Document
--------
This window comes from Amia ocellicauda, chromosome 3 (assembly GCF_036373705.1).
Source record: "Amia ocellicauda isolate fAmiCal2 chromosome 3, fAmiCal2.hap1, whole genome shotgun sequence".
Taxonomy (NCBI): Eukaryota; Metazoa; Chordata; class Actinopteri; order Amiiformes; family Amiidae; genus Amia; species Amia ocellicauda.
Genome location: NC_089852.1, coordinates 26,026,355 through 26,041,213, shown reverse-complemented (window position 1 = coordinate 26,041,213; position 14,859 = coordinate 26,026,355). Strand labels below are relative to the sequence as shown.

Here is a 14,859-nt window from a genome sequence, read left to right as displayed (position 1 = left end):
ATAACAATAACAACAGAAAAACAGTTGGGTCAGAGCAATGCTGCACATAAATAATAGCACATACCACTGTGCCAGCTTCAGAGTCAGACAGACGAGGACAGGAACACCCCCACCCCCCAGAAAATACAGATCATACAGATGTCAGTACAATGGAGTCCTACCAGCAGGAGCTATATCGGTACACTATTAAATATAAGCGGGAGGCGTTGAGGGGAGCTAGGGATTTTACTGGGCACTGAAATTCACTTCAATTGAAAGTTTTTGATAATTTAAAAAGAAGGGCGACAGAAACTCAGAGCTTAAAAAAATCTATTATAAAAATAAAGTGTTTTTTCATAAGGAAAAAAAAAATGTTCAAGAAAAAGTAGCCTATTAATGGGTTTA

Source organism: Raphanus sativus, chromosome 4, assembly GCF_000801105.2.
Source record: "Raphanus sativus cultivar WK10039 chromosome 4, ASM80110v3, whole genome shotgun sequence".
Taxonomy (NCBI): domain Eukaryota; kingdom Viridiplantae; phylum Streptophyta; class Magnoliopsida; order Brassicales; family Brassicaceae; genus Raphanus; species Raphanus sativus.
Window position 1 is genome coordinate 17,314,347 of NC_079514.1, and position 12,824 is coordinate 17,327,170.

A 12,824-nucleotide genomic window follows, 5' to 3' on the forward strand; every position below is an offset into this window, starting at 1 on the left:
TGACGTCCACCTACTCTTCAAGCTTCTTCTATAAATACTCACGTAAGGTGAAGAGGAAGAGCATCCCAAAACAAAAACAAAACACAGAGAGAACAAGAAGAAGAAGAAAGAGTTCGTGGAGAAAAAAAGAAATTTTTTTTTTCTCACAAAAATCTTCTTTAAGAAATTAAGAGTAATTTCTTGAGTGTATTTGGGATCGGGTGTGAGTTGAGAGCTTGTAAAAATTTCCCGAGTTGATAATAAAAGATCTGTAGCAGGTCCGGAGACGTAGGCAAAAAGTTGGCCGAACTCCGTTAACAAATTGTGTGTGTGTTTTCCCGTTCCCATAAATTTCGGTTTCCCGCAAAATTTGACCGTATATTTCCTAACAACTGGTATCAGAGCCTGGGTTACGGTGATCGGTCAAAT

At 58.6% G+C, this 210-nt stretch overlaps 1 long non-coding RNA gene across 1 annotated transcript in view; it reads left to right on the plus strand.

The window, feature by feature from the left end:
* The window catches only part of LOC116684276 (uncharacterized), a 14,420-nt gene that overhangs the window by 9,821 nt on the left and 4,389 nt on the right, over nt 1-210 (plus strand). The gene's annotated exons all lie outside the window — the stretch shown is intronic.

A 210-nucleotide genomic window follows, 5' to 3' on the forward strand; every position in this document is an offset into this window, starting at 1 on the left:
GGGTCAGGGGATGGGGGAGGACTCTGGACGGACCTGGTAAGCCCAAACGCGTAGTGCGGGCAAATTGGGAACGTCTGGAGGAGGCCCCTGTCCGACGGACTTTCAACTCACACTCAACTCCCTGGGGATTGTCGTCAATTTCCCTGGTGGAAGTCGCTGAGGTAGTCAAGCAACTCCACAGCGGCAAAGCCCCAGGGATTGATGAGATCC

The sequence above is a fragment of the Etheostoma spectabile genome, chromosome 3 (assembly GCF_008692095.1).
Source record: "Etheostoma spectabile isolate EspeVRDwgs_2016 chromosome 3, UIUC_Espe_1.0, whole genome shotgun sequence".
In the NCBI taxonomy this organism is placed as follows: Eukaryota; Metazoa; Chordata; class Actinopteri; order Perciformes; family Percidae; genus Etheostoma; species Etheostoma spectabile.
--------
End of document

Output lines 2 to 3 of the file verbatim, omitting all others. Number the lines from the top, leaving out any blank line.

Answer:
Source record: "Amia ocellicauda isolate fAmiCal2 chromosome 3, fAmiCal2.hap1, whole genome shotgun sequence".
Taxonomy (NCBI): Eukaryota; Metazoa; Chordata; class Actinopteri; order Amiiformes; family Amiidae; genus Amia; species Amia ocellicauda.